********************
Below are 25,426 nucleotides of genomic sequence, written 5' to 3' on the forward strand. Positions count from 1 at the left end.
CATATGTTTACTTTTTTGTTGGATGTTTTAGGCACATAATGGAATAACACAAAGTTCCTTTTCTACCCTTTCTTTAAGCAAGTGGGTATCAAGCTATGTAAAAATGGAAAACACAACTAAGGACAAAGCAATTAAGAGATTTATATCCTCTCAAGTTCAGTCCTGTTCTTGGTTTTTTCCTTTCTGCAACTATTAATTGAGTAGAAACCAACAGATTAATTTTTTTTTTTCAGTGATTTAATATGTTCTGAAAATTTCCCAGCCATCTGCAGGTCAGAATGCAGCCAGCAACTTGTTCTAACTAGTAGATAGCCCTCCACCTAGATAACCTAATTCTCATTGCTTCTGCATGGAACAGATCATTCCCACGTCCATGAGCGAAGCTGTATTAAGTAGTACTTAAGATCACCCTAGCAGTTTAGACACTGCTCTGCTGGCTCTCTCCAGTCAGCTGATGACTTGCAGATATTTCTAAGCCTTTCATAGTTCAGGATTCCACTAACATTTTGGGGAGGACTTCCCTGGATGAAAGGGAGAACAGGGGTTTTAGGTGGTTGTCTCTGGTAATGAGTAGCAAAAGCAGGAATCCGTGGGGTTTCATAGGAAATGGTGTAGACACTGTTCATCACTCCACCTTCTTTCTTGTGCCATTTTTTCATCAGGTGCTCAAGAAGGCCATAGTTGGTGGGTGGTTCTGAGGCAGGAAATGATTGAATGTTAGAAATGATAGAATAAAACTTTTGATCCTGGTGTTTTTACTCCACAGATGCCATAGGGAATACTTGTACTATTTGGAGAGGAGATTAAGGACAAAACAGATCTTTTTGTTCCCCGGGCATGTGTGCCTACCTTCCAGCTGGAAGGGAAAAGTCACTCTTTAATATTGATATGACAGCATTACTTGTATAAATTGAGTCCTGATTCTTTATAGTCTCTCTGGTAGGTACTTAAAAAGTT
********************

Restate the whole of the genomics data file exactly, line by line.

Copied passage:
Below are 25,426 nucleotides of genomic sequence, written 5' to 3' on the forward strand. Positions count from 1 at the left end.
CATATGTTTACTTTTTTGTTGGATGTTTTAGGCACATAATGGAATAACACAAAGTTCCTTTTCTACCCTTTCTTTAAGCAAGTGGGTATCAAGCTATGTAAAAATGGAAAACACAACTAAGGACAAAGCAATTAAGAGATTTATATCCTCTCAAGTTCAGTCCTGTTCTTGGTTTTTTCCTTTCTGCAACTATTAATTGAGTAGAAACCAACAGATTAATTTTTTTTTTTCAGTGATTTAATATGTTCTGAAAATTTCCCAGCCATCTGCAGGTCAGAATGCAGCCAGCAACTTGTTCTAACTAGTAGATAGCCCTCCACCTAGATAACCTAATTCTCATTGCTTCTGCATGGAACAGATCATTCCCACGTCCATGAGCGAAGCTGTATTAAGTAGTACTTAAGATCACCCTAGCAGTTTAGACACTGCTCTGCTGGCTCTCTCCAGTCAGCTGATGACTTGCAGATATTTCTAAGCCTTTCATAGTTCAGGATTCCACTAACATTTTGGGGAGGACTTCCCTGGATGAAAGGGAGAACAGGGGTTTTAGGTGGTTGTCTCTGGTAATGAGTAGCAAAAGCAGGAATCCGTGGGGTTTCATAGGAAATGGTGTAGACACTGTTCATCACTCCACCTTCTTTCTTGTGCCATTTTTTCATCAGGTGCTCAAGAAGGCCATAGTTGGTGGGTGGTTCTGAGGCAGGAAATGATTGAATGTTAGAAATGATAGAATAAAACTTTTGATCCTGGTGTTTTTACTCCACAGATGCCATAGGGAATACTTGTACTATTTGGAGAGGAGATTAAGGACAAAACAGATCTTTTTGTTCCCCGGGCATGTGTGCCTACCTTCCAGCTGGAAGGGAAAAGTCACTCTTTAATATTGATATGACAGCATTACTTGTATAAATTGAGTCCTGATTCTTTATAGTCTCTCTGGTAGGTACTTAAAAAGTT